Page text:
Security For Roving Tellers: Whose Responsibility?
BY: Nick Torre III • Jun 10, 2019
For a bank employee, especially a roving teller, even at your best mood, this question will come across as senseless because the answer is pretty obvious—and at worst, you may scream in my face “IDIOT!” if I personally ask you this. But really, I insist: Give this question a second thought.
In the NLEX-Shell robbery hold-up in 2008, the roving teller carrying the money bag was left to fend for himself when robbers surprised them with a frontal ambush during a cash pick up INSIDE SHELL-NLEX. The two security escorts armed with M16 rifles ran one way, and the teller ran the other way! But that teller was among the more fortunate ones. In the Veterans Bank-UP Diliman Branch robbery in 2007, the roving teller was the first person shot by the robbers. Two other security guards were also killed in that incident.
Examining these two cases and the many other cases of robbery targeting armored cars, it is disheartening to note that roving teller appear to have no chance at all against robbers despite the presence of security escorts. Three factors that stand out as the reason for this and ironically, one of these is borne out by bank procedures that were designed to secure them in the first place!
First and foremost is the bank strategy to rotate tellers and security teams. Usually, tellers only meet the security escorts at jump off time or minutes before it. This is designed to prevent familiarity between them, anchored on the belief that it will preclude collusion between them. This is not totally incorrect but obviously, this practice does not help in building TEAM COHESION either. In a team such as the roving team, cohesion or chemistry is paramount. The job of the team is similar to the job of VIP security escorts. Just substitute the VIP with the money duffle bag and the similarities are quite obvious. However, unlike the bank roving team, the composition of the VIP team remains fairly constant in most cases, allowing time the team to build rapport and chemistry and ultimately, cohesion among its members. This familiarity, along with the regular training that each member receives, allow VIP security teams to execute emergency procedures automatically where each member accurately predict the next moves of the other members. The rotation requirement of the bank prevents the development such rapport and that was clearly illustrated in the Shell-NLEX robbery. There were only three bank personnel in that incident and when the ambush happened, they went into three separate directions!
The second factor that I see is the training of the employees itself. After the basic training, I rarely hear banks conducting periodic training to update the knowledge of personnel about security. Moreover, many trainings are conducted inside classrooms, discussing subjects while sitting down. Dry runs and practical exercises, if ever done, are not that emphasized. There is always that assumption that because a procedure is already discussed and rehearsed once, all members are already well versed and are expected to act in accordance to the discussion. Obviously, this was not the case in the NLEX-Shell robbery, the Walter Mart-Congressional robbery in 2008, and in the many other cases where team members went their own separate ways based on instinctive survival mode when surprised by an attack. Because of this, I cannot emphasize practice enough. I like to cite the PBA as a correlation. In a professional basketball league like the PBA, players are undoubtedly the best in the game. Many of them had been playing since their elementary days, perfecting their craft until they qualified in the professional league. But why is it that teams never stop practicing and doing drills over and over again? And many of the drills are basically just the same! Muscle memory, that’s why. The main goal of doing such drills over and over again is to ingrain muscle memory in each player so that when called to action, the team can execute the plan without even consciously thinking about it. And that is just about a game. In the bank team where the lives of the members are at stake, is the same emphasis given to practice and drills just as the PBA? After the teller meets the security escorts before they board the armored car, does he/she takes time to ask for a rehearsal of procedures especially the emergency evacuation?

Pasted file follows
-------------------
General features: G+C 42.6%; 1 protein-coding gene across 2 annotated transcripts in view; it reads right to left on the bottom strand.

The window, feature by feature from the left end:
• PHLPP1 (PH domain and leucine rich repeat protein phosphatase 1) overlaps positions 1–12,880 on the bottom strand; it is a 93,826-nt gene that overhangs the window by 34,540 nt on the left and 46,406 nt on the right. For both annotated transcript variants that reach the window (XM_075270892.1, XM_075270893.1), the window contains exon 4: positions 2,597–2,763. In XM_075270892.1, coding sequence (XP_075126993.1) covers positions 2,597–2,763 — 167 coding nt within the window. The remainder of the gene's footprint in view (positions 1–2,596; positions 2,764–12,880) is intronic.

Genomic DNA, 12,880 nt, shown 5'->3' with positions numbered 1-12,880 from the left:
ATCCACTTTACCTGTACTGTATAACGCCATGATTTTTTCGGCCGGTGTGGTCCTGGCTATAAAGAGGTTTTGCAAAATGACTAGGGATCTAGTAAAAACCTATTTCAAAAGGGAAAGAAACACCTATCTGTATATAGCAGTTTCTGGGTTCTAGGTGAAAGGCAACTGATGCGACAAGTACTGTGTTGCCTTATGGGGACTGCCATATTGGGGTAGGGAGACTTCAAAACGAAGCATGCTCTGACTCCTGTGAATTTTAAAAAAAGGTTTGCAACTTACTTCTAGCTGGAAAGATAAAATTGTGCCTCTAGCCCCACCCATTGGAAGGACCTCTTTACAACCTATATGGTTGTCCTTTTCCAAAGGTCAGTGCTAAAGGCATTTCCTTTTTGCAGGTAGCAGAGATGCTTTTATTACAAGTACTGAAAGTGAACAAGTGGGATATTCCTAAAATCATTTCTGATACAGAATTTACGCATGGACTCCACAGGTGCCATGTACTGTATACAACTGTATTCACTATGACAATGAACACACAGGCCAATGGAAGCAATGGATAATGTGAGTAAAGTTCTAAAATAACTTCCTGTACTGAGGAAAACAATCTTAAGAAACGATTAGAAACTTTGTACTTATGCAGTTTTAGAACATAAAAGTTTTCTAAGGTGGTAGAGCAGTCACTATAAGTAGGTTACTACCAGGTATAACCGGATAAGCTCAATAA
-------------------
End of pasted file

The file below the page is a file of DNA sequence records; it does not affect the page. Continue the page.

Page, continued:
The third factor is illustrated by the story I found in the internet about four people named Everybody, Somebody, Anybody, and Nobody and it goes something like this: “There was an important job to be done and Everybody was sure that Somebody would do it.
Anybody could have done it, but Nobody did it. Somebody got angry about that because it was Everybody’s job. Everybody thought that Anybody could do it, but Nobody realized that Everybody wouldn’t do it. It ended up that Everybody blamed Somebody when Nobody did what Anybody could have done.” In initial trainings conducted by banks to their employees, it is emphasized that security is everybody’s concern. But how many personnel retain this information and actually actively look for ways to contribute to it? For roving tellers and their security escorts, no doubt, every one of them is cognizant of the risks attached to the job. This is actually the reason why they get extra pay and insurance! But how about the other employees of the bank? Are they aware that every time an armored car pulls up the driveway, their risk correspondingly increases because a large amount of cash is about to pass their way? Sadly, many of the bank employees that I talked to do not give this situation a second look!
Again, my question is whose responsibility is it?